Human-Computer Interaction

This is a discussion board for course CS 07.430 Human-Computer Interaction


Comments

Human-Computer Interaction — 41 Comments

  1. I decided to look at the Oculus Rift seeing as how I might want to invest in one sometime in the future, prior to this assignment I didn’t really know much about the product though. Wareable.com had an article on pretty much every aspect of the Oculus Rift and I thought it was fascinating. I’ve been wondering for a while exactly how the 3D aspect works and this article gave a nice and simple way of thinking about it, “it involve spitting out two near-square video feeds to the same screen – think playing a vertically-split-screen two-player game. The clever bit is that each feed comes from a slightly different angle, so that the player’s brain is tricked into thinking that two 2D images are one 3D one.”

    Obviously the biggest pro for this kind of technology is how awesome it is. It can take video games to the next level and give them a more realistic feel to them. I think the biggest con at first is how expensive it is. The price will obviously go down over time, but for the first few years not everyone will be able to afford this kind of product. Developing standards for menus and controls will also be very interesting because users will have nothing familiar to compare it to. They will have to learn all new skills in order to use this. I think VR can have a very big impact of the future of video games and is a step in the right direction for the industry.

    Nield, David. “How Oculus Rift Works: Everything You Need to Know about the VR Sensation.” Wareable. N.p., 29 Mar. 2016. Web. 24 Apr. 2016.

    • I was watching a streamer on Twitch play some games with the HTC Vive and it looked like alot of fun. He mentioned that it was much more immersive than it seemed from viewers perspective, also he mentioned getting motion sick from using it for a few hours.

    • I wrote my comment before reading any of the previous comments and see the first post is one about the oculus rift. I did mine on the HTC Vive and find that VR is becoming way more relevant and starting to pick up a lot of speed. The absolute immersion of a 3D space in virtual reality bringing about fears of heights and vertigo is pretty awesome. I am really excited to test these devices out myself.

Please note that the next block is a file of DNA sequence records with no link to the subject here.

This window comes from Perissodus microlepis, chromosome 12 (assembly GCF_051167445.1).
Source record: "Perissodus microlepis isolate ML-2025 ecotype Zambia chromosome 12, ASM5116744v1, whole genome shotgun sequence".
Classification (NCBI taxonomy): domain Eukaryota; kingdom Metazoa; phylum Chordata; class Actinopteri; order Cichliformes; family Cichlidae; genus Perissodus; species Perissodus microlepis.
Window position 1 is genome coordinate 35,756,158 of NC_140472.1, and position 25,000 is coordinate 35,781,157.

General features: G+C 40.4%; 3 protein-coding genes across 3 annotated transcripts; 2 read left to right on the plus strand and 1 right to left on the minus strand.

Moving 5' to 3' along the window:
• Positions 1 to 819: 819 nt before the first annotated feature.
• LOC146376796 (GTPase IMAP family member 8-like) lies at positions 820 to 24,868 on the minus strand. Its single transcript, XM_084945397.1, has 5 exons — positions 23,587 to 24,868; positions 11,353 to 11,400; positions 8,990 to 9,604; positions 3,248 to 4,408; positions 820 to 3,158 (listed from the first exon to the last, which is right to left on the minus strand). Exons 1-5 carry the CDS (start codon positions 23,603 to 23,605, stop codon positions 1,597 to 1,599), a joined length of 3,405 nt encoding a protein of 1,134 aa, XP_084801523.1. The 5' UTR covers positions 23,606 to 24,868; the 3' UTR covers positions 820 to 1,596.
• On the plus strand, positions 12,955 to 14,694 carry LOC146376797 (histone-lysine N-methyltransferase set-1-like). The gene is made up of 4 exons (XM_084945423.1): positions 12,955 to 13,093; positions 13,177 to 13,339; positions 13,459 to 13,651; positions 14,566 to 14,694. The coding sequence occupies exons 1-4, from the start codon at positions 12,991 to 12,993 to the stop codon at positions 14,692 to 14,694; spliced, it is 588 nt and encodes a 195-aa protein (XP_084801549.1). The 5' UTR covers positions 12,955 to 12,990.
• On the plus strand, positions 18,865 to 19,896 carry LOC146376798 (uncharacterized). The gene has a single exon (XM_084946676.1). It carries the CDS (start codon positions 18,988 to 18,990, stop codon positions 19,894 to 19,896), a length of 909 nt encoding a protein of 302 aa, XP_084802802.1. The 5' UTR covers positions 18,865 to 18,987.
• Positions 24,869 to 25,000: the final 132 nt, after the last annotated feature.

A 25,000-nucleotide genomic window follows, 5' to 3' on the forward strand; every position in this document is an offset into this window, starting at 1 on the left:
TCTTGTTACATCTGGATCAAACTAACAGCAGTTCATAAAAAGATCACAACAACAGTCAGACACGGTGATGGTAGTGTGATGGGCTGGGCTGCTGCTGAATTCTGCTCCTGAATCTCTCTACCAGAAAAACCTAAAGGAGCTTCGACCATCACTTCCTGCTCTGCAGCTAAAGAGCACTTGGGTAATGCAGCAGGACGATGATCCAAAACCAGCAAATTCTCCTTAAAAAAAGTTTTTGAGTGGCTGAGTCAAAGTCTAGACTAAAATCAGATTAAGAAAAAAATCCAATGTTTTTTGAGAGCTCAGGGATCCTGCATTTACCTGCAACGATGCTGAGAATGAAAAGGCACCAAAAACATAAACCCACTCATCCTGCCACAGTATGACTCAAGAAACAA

• I was on the fence about purchasing the Rift considering the first version of every new product always has a few bugs in it. Reading this and the original article I might just buy one.

    • The possibilities are endless. I would be an amazing teaching tool for students and children. Practical learning is better adaptable for teaching children.

  2. The study I chose to discuss talks about recent advances in drone technology and how to design better ways for interacting with drones. The paper was called “Drone & Me: An Exploration Into Natural Human-Drone Interaction” and detailed ways in which a group of researchers studied how users could best interact with drones. Their goal is to have drones respond to gesture commands and, more importantly, figure out what gesture commands would be most logical to use that could be easily understood. The tests they conducted involved going outdoors with a drone and having participants interact with the drone in ways they felt to be the most natural. A researcher would control the drone and have the user perform tasks to make the drone do certain things. Afterwards, users would explain what tasks worked and didn’t work for them. For instance, a lot of users didn’t like using voice commands to get the drone to do something and instead preferred gestures.